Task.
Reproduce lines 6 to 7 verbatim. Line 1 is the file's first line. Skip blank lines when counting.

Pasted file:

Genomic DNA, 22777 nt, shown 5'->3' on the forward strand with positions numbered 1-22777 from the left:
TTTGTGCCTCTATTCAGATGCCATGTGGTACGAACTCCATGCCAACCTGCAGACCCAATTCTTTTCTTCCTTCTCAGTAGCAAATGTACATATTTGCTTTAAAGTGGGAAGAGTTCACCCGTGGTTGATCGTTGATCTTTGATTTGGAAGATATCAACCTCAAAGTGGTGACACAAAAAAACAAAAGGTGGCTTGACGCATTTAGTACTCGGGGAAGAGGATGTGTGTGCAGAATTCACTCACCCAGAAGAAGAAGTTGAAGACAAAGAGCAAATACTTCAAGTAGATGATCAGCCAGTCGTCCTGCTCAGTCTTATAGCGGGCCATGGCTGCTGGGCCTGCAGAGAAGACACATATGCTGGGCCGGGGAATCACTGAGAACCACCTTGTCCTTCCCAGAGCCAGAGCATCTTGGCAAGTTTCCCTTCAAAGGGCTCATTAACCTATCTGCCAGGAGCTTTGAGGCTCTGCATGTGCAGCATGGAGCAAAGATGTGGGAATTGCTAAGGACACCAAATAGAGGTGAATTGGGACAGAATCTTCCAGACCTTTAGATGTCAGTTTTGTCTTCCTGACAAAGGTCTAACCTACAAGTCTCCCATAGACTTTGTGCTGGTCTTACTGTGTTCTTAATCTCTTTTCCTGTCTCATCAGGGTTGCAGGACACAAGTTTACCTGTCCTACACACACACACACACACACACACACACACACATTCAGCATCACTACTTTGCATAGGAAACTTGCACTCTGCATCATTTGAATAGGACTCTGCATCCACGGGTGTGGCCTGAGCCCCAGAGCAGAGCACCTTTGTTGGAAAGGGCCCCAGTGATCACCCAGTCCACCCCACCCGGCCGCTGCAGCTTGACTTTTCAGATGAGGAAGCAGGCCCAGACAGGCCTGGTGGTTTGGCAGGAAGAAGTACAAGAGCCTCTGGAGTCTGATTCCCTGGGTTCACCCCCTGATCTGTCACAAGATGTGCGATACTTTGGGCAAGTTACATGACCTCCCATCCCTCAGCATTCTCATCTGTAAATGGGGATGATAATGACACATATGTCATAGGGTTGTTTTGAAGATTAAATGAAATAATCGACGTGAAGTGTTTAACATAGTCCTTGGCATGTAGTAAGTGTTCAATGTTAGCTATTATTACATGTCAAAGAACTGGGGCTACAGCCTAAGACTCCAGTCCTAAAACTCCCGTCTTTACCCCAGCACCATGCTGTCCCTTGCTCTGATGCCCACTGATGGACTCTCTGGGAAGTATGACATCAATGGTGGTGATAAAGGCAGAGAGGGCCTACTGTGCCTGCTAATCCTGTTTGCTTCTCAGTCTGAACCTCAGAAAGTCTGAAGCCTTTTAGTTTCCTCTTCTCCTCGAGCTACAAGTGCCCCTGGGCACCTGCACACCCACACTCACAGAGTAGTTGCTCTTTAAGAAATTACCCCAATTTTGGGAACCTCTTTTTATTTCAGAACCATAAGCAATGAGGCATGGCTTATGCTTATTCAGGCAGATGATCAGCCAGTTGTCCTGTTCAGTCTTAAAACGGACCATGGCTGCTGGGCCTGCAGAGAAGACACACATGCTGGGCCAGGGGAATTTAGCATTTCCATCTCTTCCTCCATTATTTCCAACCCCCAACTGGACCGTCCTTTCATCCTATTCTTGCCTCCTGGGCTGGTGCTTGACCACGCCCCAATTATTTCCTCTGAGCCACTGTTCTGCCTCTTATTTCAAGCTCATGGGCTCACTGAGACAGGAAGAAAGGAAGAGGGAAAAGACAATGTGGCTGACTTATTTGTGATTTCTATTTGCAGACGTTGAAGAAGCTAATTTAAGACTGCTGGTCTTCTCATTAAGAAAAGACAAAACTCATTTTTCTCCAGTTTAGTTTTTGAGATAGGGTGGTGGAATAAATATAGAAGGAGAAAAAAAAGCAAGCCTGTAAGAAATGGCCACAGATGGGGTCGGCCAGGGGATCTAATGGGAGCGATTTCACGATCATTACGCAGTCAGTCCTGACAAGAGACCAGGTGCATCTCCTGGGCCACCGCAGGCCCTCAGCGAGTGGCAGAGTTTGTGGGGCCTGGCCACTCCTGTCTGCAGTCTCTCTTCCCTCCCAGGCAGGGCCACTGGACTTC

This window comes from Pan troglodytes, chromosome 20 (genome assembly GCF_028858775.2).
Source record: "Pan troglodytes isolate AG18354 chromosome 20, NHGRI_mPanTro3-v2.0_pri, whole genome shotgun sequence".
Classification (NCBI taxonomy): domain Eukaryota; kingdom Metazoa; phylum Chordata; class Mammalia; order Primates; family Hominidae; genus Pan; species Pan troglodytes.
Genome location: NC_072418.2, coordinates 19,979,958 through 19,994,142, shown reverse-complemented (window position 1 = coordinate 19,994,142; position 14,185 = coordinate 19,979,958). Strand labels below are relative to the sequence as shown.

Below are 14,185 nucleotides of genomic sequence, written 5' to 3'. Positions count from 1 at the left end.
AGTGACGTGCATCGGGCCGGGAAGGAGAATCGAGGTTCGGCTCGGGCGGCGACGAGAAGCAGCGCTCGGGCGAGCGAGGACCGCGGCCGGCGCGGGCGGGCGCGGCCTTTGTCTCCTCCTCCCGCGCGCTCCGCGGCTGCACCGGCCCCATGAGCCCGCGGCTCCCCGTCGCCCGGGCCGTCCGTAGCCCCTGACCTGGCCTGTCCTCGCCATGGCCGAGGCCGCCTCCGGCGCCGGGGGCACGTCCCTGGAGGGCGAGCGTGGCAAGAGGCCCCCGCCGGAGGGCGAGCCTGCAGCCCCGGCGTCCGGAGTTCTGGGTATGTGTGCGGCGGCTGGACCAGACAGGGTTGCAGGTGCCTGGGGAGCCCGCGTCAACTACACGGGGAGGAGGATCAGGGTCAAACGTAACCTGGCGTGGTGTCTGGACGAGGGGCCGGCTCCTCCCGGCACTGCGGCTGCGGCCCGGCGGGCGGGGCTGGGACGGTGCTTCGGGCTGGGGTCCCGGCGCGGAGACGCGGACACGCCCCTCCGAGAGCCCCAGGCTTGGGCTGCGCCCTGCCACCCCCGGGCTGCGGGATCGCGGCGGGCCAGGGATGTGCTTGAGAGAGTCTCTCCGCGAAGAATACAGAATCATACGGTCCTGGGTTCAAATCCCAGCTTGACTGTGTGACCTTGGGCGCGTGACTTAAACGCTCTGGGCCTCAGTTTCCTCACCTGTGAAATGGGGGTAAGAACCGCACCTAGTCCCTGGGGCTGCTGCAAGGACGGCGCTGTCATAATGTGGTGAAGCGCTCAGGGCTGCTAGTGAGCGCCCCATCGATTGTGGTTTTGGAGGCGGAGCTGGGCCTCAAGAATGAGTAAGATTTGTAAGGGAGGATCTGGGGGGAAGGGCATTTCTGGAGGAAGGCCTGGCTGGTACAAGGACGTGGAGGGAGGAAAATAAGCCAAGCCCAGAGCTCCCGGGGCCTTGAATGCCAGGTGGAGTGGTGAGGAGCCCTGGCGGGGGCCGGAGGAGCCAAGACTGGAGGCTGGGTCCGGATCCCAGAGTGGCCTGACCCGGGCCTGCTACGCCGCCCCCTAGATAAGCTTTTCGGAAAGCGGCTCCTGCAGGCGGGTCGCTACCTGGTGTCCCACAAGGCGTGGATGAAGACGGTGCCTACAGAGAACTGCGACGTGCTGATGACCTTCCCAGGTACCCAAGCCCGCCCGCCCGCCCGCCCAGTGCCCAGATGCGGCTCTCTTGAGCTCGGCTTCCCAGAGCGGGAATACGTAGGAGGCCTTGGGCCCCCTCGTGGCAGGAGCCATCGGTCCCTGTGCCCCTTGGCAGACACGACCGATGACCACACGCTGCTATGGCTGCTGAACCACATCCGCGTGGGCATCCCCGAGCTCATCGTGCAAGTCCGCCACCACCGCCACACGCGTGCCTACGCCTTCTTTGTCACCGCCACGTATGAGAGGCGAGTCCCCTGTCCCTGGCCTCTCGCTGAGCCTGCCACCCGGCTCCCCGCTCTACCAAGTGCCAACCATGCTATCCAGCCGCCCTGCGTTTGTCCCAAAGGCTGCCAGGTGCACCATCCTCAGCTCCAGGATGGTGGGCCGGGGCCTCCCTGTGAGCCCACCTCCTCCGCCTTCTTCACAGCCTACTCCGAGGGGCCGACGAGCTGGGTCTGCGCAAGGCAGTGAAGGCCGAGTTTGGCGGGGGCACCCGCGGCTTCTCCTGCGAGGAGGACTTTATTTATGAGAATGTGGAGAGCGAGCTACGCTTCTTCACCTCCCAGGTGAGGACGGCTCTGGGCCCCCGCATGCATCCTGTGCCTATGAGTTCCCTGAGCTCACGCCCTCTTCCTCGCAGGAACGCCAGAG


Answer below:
Genome location: NC_072418.2, coordinates 19,979,958 through 19,994,142, shown reverse-complemented (window position 1 = coordinate 19,994,142; position 14,185 = coordinate 19,979,958). Strand labels below are relative to the sequence as shown.

Below are 14,185 nucleotides of genomic sequence, written 5' to 3'. Positions count from 1 at the left end.